By Ted Blankenship
The Kansas Department of Wildlife, Parks and Tourism says two black bears were spotted in thestate recently, one in southeast Kansas and the other in the southwest part of the state.
That’s taking social distancing pretty seriously.
We don’t know where they came from — probably Missouri or Oklahoma. We don’t see many black bears in Kansas, or bears of other colors either.
But because at least two have wandered into the state, you may be interested in some fun facts about these delightful animals. For one, black bears are the smallest bears in North America, but they aren’t exactly squirrel-size.
They’re four to seven feet long from nose to tail (don’t try to measure them at home) and weigh up to 400 pounds. And, despite all that bear fat, they can run up to 35 miles an hour and climb trees. So, if you’re in a tree, try not to antagonize any bears—especially if you’ve just opened a can of salmon.
We should envy the bears. As an unknown author wrote, “If you’re a bear, you get to hibernate. You do nothing for six months.”
And, before you hibernate, “you’re supposed to eat yourself stupid.” Who couldn’t deal with that? Besides, you’d be expected to put on a lot of weight and have hairy legs.
As interesting as they are, bears aren’t the only wild animals seen in Kansas. Not long ago, hunters saw an antlered moose in Jewell County. It was the first time since 1989 a real moose had been seen in the state. This bull moose wandered into the state on his way to Oklahoma. The wild life people didn’t say how they knew he was going to Oklahoma. Maybe he was on his way to Coffeyville.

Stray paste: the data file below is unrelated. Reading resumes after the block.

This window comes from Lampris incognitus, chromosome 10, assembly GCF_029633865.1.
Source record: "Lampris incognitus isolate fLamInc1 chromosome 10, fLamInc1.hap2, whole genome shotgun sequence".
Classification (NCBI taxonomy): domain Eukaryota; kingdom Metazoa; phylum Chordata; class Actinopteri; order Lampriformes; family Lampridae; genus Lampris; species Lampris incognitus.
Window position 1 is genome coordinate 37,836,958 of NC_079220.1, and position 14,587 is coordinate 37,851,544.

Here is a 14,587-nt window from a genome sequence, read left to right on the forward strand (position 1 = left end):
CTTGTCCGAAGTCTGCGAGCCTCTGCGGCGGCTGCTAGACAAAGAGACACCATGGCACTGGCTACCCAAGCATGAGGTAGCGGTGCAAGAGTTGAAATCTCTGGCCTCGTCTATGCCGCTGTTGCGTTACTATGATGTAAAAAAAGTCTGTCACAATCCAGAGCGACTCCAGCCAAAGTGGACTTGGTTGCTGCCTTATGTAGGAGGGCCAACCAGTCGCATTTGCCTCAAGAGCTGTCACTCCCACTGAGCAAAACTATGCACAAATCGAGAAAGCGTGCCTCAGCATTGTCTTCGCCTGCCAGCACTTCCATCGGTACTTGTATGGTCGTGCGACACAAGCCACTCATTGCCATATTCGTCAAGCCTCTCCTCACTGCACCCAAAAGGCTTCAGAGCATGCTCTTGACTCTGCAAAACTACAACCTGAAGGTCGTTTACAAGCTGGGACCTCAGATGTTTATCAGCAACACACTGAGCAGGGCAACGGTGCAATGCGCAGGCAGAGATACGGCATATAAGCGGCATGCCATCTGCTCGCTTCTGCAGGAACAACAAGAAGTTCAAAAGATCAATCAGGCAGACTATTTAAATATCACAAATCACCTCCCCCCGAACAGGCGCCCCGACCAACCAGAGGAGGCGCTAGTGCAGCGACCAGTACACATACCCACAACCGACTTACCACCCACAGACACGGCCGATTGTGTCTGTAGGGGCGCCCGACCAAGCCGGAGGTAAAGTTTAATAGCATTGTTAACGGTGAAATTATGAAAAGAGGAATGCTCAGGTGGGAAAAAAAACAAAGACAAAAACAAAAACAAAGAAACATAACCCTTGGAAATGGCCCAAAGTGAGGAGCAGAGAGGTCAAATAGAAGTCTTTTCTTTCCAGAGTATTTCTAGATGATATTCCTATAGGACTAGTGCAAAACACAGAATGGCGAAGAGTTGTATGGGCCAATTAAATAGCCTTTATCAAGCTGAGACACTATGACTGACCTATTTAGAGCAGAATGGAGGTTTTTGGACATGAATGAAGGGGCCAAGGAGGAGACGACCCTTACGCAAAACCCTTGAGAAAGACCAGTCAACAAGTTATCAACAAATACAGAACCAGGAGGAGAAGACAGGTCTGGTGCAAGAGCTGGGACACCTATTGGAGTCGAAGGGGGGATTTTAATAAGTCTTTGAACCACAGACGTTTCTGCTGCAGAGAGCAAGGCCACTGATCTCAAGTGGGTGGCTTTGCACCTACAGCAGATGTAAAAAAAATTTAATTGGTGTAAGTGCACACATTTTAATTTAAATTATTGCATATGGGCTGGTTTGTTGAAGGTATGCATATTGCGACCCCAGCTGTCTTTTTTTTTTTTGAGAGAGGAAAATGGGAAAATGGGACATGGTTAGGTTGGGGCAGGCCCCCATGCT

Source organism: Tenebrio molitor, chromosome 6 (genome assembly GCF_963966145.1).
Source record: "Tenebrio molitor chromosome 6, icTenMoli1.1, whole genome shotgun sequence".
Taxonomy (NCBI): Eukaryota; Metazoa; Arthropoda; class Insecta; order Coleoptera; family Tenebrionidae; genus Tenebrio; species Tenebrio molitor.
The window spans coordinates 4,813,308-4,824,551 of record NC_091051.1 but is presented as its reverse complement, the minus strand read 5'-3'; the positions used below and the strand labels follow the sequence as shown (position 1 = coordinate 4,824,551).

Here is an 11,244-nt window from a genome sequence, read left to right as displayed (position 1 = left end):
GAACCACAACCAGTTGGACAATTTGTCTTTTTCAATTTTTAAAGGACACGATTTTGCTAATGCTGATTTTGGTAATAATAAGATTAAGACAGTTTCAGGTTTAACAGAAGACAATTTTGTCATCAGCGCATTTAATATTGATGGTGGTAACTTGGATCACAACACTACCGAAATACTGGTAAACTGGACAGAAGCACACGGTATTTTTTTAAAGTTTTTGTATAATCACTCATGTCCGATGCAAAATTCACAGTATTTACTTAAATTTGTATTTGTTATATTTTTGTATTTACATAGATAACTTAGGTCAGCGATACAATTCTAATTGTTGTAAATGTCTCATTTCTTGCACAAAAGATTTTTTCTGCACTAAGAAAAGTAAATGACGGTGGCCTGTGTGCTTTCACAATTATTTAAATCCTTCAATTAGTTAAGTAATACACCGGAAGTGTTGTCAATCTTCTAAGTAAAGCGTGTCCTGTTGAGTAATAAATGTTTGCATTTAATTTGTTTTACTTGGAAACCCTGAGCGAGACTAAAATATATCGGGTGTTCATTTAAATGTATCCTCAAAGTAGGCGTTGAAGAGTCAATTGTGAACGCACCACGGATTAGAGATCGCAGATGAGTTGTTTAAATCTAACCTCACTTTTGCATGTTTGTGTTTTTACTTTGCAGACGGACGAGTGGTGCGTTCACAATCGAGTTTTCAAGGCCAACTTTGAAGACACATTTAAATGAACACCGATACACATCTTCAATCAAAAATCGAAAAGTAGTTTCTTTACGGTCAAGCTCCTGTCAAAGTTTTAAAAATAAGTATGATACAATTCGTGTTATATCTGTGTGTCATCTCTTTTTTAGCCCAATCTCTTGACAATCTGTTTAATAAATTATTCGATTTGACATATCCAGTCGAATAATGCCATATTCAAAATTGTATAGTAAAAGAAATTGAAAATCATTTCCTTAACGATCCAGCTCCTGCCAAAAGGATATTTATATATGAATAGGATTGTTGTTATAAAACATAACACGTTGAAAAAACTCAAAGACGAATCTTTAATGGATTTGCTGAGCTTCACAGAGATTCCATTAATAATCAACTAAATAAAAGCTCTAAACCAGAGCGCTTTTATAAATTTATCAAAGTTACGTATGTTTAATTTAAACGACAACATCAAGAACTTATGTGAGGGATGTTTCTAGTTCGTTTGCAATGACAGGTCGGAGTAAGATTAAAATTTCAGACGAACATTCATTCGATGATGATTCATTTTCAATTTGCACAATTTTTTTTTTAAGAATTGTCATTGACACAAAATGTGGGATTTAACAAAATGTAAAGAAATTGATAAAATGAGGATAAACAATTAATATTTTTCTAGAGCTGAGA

A moose can be downright cranky, but not as dangerous as a mountain lion. A few of these big cats have been seen in Kansas, and the wildlife people say it’s usually a male from an established population in another state. Biologists say that domestic cats and bobcats along with dogs and coyotes are sometimes mistaken for mountain lions. In 2012, hunters in northwest Kansas killed an 80-pound gray wolf that they mistook for a coyote, most of which weigh about 40 pounds. It was the first occurrence of a wolf in Kansas since the early 1900s.
So let’s face it. Kansas is not a big-animal state. It’s more of a bunny-rabbit and opossum place, with a few North American bison, elk and deer thrown in for size. Kansas has four poisonous snakes but none as large as the diamondback rattler our neighbors have to the south.
I guess we’ll just have to be happy with bats, mice, moles, raccoons, chipmunks, skunks, woodrats and voles, which someone is sure to mistake for an Arctic fox.